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Gout is called an inflammatory disease in which monosodium urate crystals are deposited into a joint which makes it red, hot, tender, and swollen within a short period of time. When this happens it is called the Gouty Attack. The underlying cause is hyperuricemia, which is too much uric acid in the blood which results in the formation of sharp needle-like crystals in the areas with slow blood flow like the joints and the kidney tubules. If we observe repeated Gout Attacks over time it can cause destruction of the joint tissue which results in arthritis. If we need to understand where the uric acid comes from, first let us start with pyrimidines which together with purines are said to be nature’s most common nitrogen-containing heterocycles. A heterocycle is a molecular ring with different types of atoms. Purines, as well as pyrimidines, are key components of nucleic acid-like DNA and RNA. When cells along with the nucleic acid in those cells are broken down throughout the body, those purines are converted into uric acid. 

A molecule that can then be filtered out of the blood and excreted into the urine. Uric acid has limited solubility in body fluids, hyperuricemia occurs when the level of uric acid exceeds the rate of its solubility which is about 6.8 mg/dL. At a physiologic pH of about 7.4, uric acid loses a proton and becomes a urate ion, which then binds with sodium to form monosodium urate crystals. These crystals can form as a result of an increase in the consumption of purines, like from consuming purine-rich foods like shellfish, anchovies, red meat, or organ meat. They can be a result caused by the increase in the production of purines, for example, in the case of high-fructose corn syrup which contains beverages that could lead to forming uric acid which leads to the increasing purine synthesis. 

The other way in which the crystals could form is by the decreased clearance of uric acid, which is a cause of dehydration, due to not drinking enough quantity of water which is required or from consumption of alcoholic beverages, both allowing uric acid to precipitate out. Regularly eating these kinds of food can also lead to obesity and diabetes, both of which are risk factors for gout. 

Hyperuricemia can also develop as a result of chemotherapy or radiation treatment since cells die at a faster than the normal rate. Also, the case wherein some of these individuals have a genetic predisposition to the overproduction of uric acid, it is reversed with others with chronic kidney disease may be unable to excrete uric acid. There are some medications like thiazide diuretics and aspirin which can also increase the levels of uric acid and therefore the risk of gout. Now gout most often affects the first metatarsal joint of the foot or the base of the big toe and when it does the condition is called Podagra. Classically if we see in Podagra, here the person will wake up from sleep having a feeling like their big toe is on fire, for him/her even the weight of the sheets can be painful.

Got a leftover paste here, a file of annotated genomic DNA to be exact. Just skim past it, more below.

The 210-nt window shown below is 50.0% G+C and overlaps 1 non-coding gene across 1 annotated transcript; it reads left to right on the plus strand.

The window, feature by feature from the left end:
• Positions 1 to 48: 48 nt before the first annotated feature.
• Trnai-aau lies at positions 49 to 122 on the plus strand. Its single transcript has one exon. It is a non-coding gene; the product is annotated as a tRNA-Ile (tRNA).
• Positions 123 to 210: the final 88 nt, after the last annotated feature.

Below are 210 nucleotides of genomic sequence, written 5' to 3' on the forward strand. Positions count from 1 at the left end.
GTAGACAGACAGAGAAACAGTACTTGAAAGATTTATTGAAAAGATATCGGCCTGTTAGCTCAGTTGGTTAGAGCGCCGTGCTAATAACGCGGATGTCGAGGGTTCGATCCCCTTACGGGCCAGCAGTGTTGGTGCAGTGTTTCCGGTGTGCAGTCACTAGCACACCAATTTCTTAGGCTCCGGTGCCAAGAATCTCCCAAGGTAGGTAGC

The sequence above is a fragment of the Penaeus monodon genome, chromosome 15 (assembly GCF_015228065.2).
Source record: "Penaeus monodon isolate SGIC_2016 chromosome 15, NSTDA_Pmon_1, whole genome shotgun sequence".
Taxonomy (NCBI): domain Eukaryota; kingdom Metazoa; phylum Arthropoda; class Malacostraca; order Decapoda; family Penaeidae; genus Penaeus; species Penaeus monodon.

The pain is most severe in the hours immediately following the attack and then generally lessens with time. But that discomfort and swelling can last for days or even for weeks. Gout can also affect other joints as well like those in the ankles, knees, wrists, and elbows. This type of inflammation and local pains which is caused by white blood cells or leukocytes also might migrate to the site to help eliminate uric acid and thereby release pro-inflammatory chemicals, including cytokines. If we see the treatment of gouty attack it is typically focused on decreasing the pain and swelling, this is most often with Nonsteroidal anti-inflammatory medications or NSAIDs, like naproxen sodium, or ibuprofen, but occasionally with corticosteroids as well. 

Colchicine which has anti-inflammatory effects by inhibiting white blood cell migration has also been used for a long time to treat gout attacks. To treat the underlying causes of increased uric acid though it is important to modify the diest, doing things like staying well hydrated using water, reducing and eliminating soda, alcohol, red meat, and seafood thereby staying active to ward off obesity. There are also medications that help to decrease the uric acid levels which include xanthine oxidase inhibitors like allopurinol. Xanthine oxidase is an enzyme that is involved in the breakdown of purines to uric acid, so inhibiting this enzyme results in less uric acid production.